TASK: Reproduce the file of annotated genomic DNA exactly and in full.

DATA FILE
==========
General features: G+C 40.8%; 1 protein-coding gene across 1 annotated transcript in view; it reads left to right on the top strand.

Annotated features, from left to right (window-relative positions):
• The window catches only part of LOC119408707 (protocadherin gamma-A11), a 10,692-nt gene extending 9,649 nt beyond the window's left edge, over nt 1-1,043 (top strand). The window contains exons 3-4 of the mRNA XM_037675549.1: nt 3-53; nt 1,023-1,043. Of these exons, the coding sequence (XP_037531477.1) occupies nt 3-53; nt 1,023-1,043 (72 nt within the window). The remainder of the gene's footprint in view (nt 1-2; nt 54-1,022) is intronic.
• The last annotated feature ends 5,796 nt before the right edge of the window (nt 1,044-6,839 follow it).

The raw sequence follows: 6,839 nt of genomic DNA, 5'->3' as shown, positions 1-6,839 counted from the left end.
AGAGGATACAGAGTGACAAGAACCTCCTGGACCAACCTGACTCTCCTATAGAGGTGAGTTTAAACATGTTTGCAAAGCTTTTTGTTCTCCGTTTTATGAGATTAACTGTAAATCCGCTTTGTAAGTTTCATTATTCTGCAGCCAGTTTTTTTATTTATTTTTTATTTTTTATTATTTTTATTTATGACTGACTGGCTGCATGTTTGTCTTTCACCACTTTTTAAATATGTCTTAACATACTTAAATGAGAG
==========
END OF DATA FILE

General features: G+C 40.8%; 1 protein-coding gene across 1 annotated transcript in view; it reads left to right on the top strand.

Annotated features, from left to right (window-relative positions):
• The window catches only part of LOC119408707 (protocadherin gamma-A11), a 10,692-nt gene extending 9,649 nt beyond the window's left edge, over nt 1-1,043 (top strand). The window contains exons 3-4 of the mRNA XM_037675549.1: nt 3-53; nt 1,023-1,043. Of these exons, the coding sequence (XP_037531477.1) occupies nt 3-53; nt 1,023-1,043 (72 nt within the window). The remainder of the gene's footprint in view (nt 1-2; nt 54-1,022) is intronic.
• The last annotated feature ends 5,796 nt before the right edge of the window (nt 1,044-6,839 follow it).

The raw sequence follows: 6,839 nt of genomic DNA, 5'->3' as shown, positions 1-6,839 counted from the left end.
AGAGGATACAGAGTGACAAGAACCTCCTGGACCAACCTGACTCTCCTATAGAGGTGAGTTTAAACATGTTTGCAAAGCTTTTTGTTCTCCGTTTTATGAGATTAACTGTAAATCCGCTTTGTAAGTTTCATTATTCTGCAGCCAGTTTTTTTATTTATTTTTTATTTTTTATTATTTTTATTTATGACTGACTGGCTGCATGTTTGTCTTTCACCACTTTTTAAATATGTCTTAACATACTTAAATGAGAG